Oil Hits Seven-Year High as IEA Turns Bullish on Outlook

Storage tanks at a refinery in Detroit. (Paul Sancya/Associated Press)

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Oil climbed to the highest mark since October 2014 as the International Energy Agency said the market looked tighter than previously thought, with demand proving resilient to omicron.

The global supply surplus is shrinking and oil demand is on track to hit pre-pandemic levels, according to a report from the IEA. The agency also said there’s a growing gap between changes in global stockpiles and supply-demand balances. That’s a further indication that production could be lower, or consumption could be higher, than the market estimates, it said.

Futures in New York surpassed $87 a barrel earlier in the session after an explosion on Jan. 18 knocked out a key crude pipeline running from Iraq to Turkey. The disruption was short-lived, however, with prices trading about 50 cents below their session high by midmorning London time.

Oil markets have tightened in recent weeks due to stronger-than-expected demand and outages in OPEC+ producers including Libya, with buyers in Asia paying sharply higher premiums for spot cargoes. The sizzling start to the year has prompted Goldman Sachs Group Inc. to boost its forecasts for global benchmark Brent, predicting $100 oil in the third quarter. Concerns about the impact of the omicron variant of the virus have eased, global stockpiles are shrinking and unrest in the Middle East is back on the radar after a drone attack on oil facilities in the United Arab Emirates.

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“Commercial oil inventories are low, oil demand could potentially rise to record levels this year, and spare production capacity is expected to fall to multiyear lows,” said Giovanni Staunovo, commodity analyst at UBS Group AG. “The market will be sensitive to any news of potential supply disruptions.”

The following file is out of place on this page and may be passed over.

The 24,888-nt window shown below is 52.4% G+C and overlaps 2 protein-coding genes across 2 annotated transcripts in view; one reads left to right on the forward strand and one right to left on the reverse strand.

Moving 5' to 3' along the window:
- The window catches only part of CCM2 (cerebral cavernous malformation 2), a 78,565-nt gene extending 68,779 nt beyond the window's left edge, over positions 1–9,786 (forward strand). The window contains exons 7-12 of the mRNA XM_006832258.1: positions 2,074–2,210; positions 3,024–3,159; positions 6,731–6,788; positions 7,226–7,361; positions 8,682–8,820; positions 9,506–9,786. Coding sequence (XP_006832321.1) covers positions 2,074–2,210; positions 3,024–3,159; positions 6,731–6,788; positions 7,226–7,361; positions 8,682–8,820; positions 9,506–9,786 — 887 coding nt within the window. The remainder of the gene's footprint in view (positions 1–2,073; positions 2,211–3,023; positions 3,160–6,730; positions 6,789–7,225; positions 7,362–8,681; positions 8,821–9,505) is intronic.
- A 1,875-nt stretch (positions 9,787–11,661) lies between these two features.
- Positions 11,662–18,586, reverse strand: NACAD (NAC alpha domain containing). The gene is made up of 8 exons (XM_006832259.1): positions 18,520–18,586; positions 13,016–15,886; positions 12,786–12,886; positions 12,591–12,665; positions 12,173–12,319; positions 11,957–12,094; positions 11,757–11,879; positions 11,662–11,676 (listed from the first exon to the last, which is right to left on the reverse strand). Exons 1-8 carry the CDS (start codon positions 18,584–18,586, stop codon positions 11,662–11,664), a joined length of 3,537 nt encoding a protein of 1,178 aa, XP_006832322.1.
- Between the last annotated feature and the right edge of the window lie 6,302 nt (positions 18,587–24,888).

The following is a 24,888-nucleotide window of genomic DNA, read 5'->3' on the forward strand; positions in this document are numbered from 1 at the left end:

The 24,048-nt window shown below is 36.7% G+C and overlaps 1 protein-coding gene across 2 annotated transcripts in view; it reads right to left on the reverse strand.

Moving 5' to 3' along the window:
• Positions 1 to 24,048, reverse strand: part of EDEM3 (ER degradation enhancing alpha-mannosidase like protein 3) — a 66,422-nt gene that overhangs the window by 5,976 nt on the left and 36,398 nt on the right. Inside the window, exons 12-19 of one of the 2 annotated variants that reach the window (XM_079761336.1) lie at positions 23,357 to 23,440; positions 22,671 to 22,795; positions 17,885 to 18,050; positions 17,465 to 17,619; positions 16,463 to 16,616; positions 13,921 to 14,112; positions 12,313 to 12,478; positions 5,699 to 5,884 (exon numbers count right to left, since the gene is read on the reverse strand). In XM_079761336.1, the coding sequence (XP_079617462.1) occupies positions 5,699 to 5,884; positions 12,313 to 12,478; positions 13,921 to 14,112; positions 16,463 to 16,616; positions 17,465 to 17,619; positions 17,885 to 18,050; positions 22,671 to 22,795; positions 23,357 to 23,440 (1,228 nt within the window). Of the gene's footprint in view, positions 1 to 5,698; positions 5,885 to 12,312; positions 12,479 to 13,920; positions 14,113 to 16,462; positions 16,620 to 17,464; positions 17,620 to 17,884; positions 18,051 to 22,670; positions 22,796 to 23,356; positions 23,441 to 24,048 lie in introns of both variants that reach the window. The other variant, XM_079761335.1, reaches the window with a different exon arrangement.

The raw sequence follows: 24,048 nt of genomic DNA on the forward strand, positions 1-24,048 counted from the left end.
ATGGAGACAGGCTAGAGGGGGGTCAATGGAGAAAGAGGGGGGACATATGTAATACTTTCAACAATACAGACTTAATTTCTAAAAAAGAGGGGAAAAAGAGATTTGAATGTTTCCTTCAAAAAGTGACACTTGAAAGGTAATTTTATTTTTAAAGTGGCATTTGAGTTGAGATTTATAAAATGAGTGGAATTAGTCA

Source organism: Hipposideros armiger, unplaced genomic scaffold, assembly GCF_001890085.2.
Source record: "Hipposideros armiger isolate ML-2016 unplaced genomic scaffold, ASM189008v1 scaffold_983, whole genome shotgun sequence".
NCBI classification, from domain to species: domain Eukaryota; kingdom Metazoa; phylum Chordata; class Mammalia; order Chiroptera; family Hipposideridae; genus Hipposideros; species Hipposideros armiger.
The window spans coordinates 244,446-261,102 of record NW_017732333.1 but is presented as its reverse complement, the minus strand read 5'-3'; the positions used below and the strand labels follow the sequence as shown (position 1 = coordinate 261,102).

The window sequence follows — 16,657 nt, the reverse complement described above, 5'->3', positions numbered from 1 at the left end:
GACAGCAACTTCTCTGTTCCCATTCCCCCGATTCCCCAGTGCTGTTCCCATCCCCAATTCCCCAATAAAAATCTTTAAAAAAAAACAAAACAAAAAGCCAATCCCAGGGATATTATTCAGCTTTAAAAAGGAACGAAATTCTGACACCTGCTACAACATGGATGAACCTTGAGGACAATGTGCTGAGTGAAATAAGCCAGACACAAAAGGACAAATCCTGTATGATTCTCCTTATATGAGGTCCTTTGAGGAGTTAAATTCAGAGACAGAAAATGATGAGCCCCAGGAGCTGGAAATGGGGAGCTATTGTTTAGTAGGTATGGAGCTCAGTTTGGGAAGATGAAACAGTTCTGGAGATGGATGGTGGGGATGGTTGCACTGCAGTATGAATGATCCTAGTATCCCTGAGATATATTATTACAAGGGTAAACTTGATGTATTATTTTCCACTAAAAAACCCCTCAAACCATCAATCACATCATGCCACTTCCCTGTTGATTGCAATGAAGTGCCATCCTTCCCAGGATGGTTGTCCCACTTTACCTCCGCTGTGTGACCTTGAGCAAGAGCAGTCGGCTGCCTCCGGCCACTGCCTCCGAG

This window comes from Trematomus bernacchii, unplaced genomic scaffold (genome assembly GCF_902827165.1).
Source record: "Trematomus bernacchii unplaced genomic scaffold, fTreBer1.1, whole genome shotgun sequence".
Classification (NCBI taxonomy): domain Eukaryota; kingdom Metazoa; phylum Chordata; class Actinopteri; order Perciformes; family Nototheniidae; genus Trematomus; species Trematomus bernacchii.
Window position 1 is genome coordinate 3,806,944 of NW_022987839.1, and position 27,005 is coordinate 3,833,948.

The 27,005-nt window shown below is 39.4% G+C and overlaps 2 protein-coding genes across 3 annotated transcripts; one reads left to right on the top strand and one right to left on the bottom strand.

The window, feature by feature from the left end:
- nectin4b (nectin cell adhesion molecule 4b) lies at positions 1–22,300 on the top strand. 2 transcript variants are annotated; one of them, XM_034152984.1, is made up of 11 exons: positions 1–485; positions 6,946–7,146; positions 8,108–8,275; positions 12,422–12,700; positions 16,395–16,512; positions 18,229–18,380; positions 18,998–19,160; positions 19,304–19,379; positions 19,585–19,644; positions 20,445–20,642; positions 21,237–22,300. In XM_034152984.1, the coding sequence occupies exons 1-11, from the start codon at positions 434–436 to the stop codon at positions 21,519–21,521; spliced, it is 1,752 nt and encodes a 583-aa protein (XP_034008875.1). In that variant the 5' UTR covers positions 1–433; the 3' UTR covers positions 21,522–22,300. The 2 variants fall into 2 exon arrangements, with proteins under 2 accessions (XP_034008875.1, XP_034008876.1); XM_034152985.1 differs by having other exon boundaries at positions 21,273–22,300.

West Texas Intermediate for February delivery was 1.6% higher at $86.76 a barrel at 10:58 a.m. in London after gaining as much as 1.9% earlier.

Brent for March settlement rose 1.2% to $88.54

The spread between the nearest two December contracts was in backwardation of more than $6 a barrel — a bullish structure indicating tight supplies — after closing at its strongest since October on Jan. 18.

Oil’s rally, however, poses a challenge for consuming nations and central banks as they try to stave off inflation while supporting global growth. The White House plans to continue to monitor prices and hold discussions with the Organization of Petroleum Exporting Countries and its allies as needed, a National Security Council spokeswoman said Jan. 18.

The IEA’s report said global oil inventories have plunged over the past 12 months. Stockpiles are down by more than a billion barrels since the peak of May 2020 and are well below pre-pandemic levels, the report said.

“Mobility and demand overall has held up relatively well,” Daniel Hynes, senior commodity strategist at Australia and New Zealand Banking Group Ltd., said in a Bloomberg Television interview. The “supply picture is looking decidedly tight and that’s going to keep those markets pretty well supported,” he added.